Suboccipital Decompressive Craniectomy for Cerebellar Infarction
Unlike the situation with supratentorial masses causing herniation, there are several reports of patients in a deep coma from direct brainstem compression who were operated upon quickly and made useful recovery.
Guidelines from the American Heart Association/Stroke Council’s Scientific Statement Oversight Committee from 2014 recommended suboccipital decompressive craniectomy (SDC) with dural expansion to be performed in deteriorating patients with cerebellar infarction failing maximal medical therapy 1).
However, no good-quality evidence is available to support this surgical practice, and the surgical timing and technique both remain controversial 2).
Criteria for patient selection and the timing of the operation are not yet established, although there are several reports that DSC is effective
For Suyama et al. early suboccipital decompressive craniectomy should be considered for treating cerebellar infarction in patients with GCS 13 or worse. A poor prognosis is inevitable in patients whose infarction is combined with other locations than the cerebellum but in those who already have obstructive hydrocephalus at the time of surgery 4).
The operation of choice is a suboccipital decompression to include enlargement of the foramen magnum. The dura is then opened and the cerebellar infarction tissue usually exudes “like toothpaste” and is easily aspirated. Avoid using ventricular drainage alone as this may cause upward cerebellar herniation and does not relieve the direct brainstem compression.
The patient is positioned prone on chest rolls with the head in a Mayfield head-holder or in a horseshoe headrest. Flex the neck to open the interspace between the occiput and posterior arch of C1. The shoulders is retracted inferiorly with adhesive tape. A midline skin incision from inion to ≈ C2 spinous process is made.
Open the dura in a “Y” shaped incision, and excise the triangular top flap.
Necrosectomy appears to be a suitable alternative, achieving comparable mortality and functional outcomes. Further trials are necessary to evaluate which surgical technique is more beneficial 5).
Systematic Review and Meta-Analysis
Suboccipital decompressive craniectomy (SDC) for cerebellar infarction has been traditionally performed with minimal high-quality evidence. The aim of a systematic review and meta-analysis from the UBC Hospital, Vancouver, was to investigate the impact of SDC on functional outcomes, mortality, and adverse events in patients with cerebellar infarctions.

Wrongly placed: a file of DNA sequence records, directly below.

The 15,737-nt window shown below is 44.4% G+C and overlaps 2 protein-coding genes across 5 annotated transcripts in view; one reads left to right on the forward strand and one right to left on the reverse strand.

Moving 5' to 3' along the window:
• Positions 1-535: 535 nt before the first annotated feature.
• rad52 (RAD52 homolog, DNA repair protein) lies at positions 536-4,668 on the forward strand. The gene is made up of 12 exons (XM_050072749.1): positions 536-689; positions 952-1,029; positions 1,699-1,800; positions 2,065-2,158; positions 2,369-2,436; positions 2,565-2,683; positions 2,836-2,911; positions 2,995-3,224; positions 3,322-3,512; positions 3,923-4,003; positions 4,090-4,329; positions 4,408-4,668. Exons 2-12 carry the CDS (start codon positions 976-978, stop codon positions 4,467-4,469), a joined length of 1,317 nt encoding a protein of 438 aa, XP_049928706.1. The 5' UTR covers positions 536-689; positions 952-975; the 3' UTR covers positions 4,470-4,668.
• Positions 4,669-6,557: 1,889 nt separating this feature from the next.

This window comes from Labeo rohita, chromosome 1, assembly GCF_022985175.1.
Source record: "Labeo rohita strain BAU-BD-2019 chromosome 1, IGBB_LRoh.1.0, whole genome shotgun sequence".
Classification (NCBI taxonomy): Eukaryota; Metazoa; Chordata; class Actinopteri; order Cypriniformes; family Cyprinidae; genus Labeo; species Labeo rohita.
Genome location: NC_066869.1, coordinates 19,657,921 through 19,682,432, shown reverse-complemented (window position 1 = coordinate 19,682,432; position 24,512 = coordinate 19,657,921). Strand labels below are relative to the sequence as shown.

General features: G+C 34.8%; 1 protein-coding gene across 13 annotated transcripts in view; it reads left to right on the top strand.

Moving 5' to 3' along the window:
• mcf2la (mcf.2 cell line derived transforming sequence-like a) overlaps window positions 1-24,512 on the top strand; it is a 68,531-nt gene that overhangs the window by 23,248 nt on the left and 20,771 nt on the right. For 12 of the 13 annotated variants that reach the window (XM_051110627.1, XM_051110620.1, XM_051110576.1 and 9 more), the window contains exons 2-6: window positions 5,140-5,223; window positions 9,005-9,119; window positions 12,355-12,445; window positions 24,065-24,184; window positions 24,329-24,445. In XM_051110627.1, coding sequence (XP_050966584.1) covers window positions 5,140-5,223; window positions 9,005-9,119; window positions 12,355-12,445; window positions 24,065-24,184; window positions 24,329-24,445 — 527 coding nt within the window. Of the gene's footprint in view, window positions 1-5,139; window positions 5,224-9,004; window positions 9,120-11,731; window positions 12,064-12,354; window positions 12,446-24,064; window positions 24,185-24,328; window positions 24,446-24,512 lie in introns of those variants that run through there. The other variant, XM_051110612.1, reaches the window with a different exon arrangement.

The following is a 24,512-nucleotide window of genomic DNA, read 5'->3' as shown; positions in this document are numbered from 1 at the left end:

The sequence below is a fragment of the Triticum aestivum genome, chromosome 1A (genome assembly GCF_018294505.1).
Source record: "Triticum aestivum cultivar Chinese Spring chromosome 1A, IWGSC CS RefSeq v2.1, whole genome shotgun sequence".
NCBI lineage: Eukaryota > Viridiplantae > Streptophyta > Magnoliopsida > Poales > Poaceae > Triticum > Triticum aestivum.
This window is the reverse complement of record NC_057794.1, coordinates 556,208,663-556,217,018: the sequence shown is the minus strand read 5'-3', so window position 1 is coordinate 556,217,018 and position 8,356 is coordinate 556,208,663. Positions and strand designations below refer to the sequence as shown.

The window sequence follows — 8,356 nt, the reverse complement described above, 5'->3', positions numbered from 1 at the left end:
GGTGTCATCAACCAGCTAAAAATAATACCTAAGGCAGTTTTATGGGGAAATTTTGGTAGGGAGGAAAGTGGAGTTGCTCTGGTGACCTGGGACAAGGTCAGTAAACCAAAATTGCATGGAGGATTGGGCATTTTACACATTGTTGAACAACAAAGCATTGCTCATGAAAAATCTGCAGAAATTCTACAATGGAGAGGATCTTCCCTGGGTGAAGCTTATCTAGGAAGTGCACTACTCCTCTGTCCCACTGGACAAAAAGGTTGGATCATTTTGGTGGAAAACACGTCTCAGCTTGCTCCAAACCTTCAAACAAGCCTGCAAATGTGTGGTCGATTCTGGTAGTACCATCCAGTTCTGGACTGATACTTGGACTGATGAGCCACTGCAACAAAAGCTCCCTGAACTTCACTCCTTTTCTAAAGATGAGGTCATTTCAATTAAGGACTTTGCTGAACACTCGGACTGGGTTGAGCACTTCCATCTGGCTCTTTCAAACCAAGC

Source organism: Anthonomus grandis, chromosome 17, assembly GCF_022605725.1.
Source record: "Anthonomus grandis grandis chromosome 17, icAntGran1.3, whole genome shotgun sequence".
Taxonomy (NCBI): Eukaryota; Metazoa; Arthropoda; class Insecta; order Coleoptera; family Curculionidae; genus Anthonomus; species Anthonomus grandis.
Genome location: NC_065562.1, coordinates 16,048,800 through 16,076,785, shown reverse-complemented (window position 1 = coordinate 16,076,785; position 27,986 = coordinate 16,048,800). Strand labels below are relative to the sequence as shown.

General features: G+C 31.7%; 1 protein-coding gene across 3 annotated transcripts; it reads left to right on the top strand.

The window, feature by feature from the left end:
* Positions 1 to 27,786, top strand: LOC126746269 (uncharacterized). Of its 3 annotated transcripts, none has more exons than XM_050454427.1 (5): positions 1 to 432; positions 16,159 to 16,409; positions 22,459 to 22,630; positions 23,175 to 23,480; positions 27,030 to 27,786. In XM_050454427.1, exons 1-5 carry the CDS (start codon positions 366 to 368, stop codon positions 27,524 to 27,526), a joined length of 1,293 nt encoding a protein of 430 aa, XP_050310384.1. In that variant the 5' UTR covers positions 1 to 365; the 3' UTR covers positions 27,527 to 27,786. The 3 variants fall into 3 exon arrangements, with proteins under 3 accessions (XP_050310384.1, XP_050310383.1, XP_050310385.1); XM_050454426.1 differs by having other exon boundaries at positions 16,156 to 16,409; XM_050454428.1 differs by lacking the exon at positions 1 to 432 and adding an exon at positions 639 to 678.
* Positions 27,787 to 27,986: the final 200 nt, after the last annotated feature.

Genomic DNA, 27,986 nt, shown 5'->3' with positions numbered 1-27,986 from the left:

A systematic review and meta-analysis in accordance with the PRISMA (Preferred Reporting Items for Systematic Reviews and MetaAnalyses) guidelines. The primary outcome was the proportion of patients with a moderate-severe disability after SDC. Secondary outcomes included mortality and adverse events. A sensitivity analysis was conducted to examine the roles of age, preoperative neurologic status, external ventricular drain insertion, and debridement of infarcted tissue on SDC outcomes.
Eleven studies (with 283 patients) met the inclusion criteria. The pooled event rate for moderate-severe disability was 28% (95% confidence interval [CI], 20%-37%) and for mortality, it was 20% (95% CI, 12%-31%). The estimated overall rate of adverse events for SDC was 23% (95% CI, 14%-35%).Sensitivity analysis found less mortality with mean age <60 years, higher rates of concomitant external ventricular drain insertion, and debridement of infarcted tissue. Several factors were identified for heterogeneity between studies, including follow-up time, outcomes scale, extent of infarction, and other neuroimaging features.
The best available evidence for SDC is based on retrospective observational studies. SDC for cerebellar infarction is associated with better outcomes compared with decompressive surgery for hemispheric infarctions. Lack of standardized reporting methods for SDC is a considerable drawback to the development of a better understanding of the impact of this surgery on patient outcomes 6).
Cerebellar infarction and associated brain edema due to brainstem compression or obstructive hydrocephalus cause consciousness disturbance. In such cases, the mortality rate is reported to be 84% 7) when decompressive suboccipital craniectomy (DSC) is not performed
The best available evidence for Suboccipital Decompressive Craniectomy is based on retrospective observational studies. SDC for cerebellar infarction is associated with better outcomes compared with decompressive surgery for hemispheric infarctions. Lack of standardized reporting methods for SDC is a considerable drawback to the development of a better understanding of the impact of this surgery on patient outcomes 8).
Favorable clinical outcomes including overall survival can be expected after preventive Suboccipital Decompressive Craniectomy in patients with a volume ratio between 0.25 and 0.33 and the absence of brainstem infarction. Among these patients, preventive Suboccipital Decompressive Craniectomy might be better than the best medical treatment alone 11).